It would be good if all nephrologists would teach themselves about diet and nutrition so that they can pass that knowledge onto their patients.

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I firmly believe it is our diet that keeps us going. Your story sounded just like how mine began. Diagnosed with NS, biopsy = FSGS. They put me on Pred, BP meds, Lasix and Cholesterol meds. The Pred did nothing but cause side effects,
i am steroid resistent. I was only to be on it 6 months ended up on it for a year before anyone noticed it was supposed to be stopped. Then they tapered down and put me on Cellcept too. neither worked. I was on Cellcept for over 2 years. Nothing touched the protein spill. Yet my kidenys kept going even at a low GFR. I lasted 7 years. This Friday I go for Vein Mapping for an AV Fistula. NOT looking forward to that. Only that it will keep me alive.
I drink green tea every day and also believe that has helped me tons.
Good luck to you and that you keep going on and on!

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Hi, could you elaborate on the diet bit please? There is a lot on inspire about dairy free/gluten free and egg free but I am finding that an uphill struggle with a 3 year old, especially the gluten free part. What kind of diet modifications did you make?

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Mamagemini - good luck with your dialysis journey. I was on pd for 1 year and did dialysis at home at night while I slept. I got a transplant on 11/1/11, but the year I was on dialysis went really well. Did and your doctors consider pd? My transplanted kidney has been diagnosed with fsgs, which I had never heard of before. My original disease was alports syndrome.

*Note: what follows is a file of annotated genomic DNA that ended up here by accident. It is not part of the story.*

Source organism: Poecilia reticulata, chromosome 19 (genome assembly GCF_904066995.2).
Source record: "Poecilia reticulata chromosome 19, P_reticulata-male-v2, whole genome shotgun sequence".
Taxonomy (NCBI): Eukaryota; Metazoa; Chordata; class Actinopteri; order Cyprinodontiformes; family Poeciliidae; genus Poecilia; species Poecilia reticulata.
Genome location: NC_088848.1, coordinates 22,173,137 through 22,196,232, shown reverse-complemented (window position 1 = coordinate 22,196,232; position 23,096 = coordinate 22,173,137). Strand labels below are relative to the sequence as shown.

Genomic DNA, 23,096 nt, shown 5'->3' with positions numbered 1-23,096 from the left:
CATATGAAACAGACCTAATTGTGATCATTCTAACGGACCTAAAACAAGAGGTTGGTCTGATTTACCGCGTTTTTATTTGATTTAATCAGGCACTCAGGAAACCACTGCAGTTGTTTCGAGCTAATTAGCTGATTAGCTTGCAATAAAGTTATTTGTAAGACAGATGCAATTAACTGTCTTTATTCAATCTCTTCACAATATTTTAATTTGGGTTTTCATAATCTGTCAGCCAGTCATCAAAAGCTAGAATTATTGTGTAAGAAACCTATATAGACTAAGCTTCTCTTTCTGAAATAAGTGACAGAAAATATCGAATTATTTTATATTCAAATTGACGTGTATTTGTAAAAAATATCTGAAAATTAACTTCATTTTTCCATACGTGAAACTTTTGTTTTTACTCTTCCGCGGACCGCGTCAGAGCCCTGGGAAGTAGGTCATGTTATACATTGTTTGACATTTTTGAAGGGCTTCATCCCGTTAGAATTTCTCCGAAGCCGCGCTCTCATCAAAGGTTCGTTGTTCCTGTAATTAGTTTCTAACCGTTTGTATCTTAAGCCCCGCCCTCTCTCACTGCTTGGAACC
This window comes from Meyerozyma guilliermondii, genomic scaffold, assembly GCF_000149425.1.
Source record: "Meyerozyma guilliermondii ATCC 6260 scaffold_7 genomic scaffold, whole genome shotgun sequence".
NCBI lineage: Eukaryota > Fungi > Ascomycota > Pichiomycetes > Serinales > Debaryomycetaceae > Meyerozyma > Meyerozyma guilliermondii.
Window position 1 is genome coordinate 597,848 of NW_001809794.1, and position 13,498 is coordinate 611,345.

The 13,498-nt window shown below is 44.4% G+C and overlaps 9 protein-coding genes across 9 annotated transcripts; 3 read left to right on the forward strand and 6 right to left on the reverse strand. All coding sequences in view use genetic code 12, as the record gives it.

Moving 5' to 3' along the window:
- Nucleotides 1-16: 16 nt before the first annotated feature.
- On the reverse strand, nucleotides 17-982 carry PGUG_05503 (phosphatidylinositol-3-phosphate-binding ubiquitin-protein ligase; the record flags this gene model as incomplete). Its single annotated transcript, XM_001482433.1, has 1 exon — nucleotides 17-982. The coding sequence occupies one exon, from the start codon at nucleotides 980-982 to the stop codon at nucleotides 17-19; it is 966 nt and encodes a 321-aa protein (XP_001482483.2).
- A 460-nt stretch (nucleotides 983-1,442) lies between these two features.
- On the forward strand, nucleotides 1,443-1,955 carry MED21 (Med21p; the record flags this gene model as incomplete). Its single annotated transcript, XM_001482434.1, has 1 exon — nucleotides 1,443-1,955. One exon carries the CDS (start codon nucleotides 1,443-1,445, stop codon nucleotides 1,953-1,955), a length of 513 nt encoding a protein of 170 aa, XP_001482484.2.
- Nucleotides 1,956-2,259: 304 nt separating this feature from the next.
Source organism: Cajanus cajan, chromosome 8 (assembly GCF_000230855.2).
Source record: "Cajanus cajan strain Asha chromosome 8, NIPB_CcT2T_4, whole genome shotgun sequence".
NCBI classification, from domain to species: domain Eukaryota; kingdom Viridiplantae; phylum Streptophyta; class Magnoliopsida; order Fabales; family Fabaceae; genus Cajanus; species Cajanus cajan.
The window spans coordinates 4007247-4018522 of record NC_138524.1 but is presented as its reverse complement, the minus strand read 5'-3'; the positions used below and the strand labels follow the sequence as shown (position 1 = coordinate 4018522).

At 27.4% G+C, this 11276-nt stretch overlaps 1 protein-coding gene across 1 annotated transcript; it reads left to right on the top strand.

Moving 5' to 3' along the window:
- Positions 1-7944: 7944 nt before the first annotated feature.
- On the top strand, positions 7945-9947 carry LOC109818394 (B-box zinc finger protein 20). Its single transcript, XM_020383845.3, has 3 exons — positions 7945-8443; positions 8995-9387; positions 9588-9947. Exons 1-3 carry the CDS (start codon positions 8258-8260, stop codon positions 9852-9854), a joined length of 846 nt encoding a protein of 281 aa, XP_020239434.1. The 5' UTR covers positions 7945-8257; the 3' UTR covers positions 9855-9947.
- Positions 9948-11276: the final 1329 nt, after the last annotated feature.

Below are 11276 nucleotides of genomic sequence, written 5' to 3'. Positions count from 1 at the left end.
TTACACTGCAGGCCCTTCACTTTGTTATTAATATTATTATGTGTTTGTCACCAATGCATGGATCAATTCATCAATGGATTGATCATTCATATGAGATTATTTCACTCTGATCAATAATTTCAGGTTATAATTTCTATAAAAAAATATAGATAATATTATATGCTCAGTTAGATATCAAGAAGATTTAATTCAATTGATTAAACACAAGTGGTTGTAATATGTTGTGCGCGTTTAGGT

Renita - I'd love to chat with you more. I also have the collapsing variant in my newly transplanted kidney. The nephs are calling it recurrent fsgs in a transplant because of the way it came on so strong, even though I had been diagnosed with alports as my original disease. Recurrent fsgs in a transplanted kidney is bad news, as it means it will be more difficult to get another transplant down the road (some centers refuse to do it, including mine). UNLESS my kidney lasts for several years, then that would change the picture. So I'm very interested in your story, given we have the same variant of fsgs. I have gone gluten "free" and am taking cyclosporine & cellcept as immunos for my transplant. Plus 10 mg prednisone daily for my transplant. Also I get plasmapherisis 3 x week which I think has helped. But so far in the past 2 months since my diagnosis nothing has affected the protein spill of 11+ grams. I remain hopeful it will improve. I'm curious what kind of protein spill you've had over the course of your diagnosis, and what it is now. I recently started on cozaar and am hoping that will help some. Thanks for your post! It's an inspiration to many.

Jane

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Hi Renita,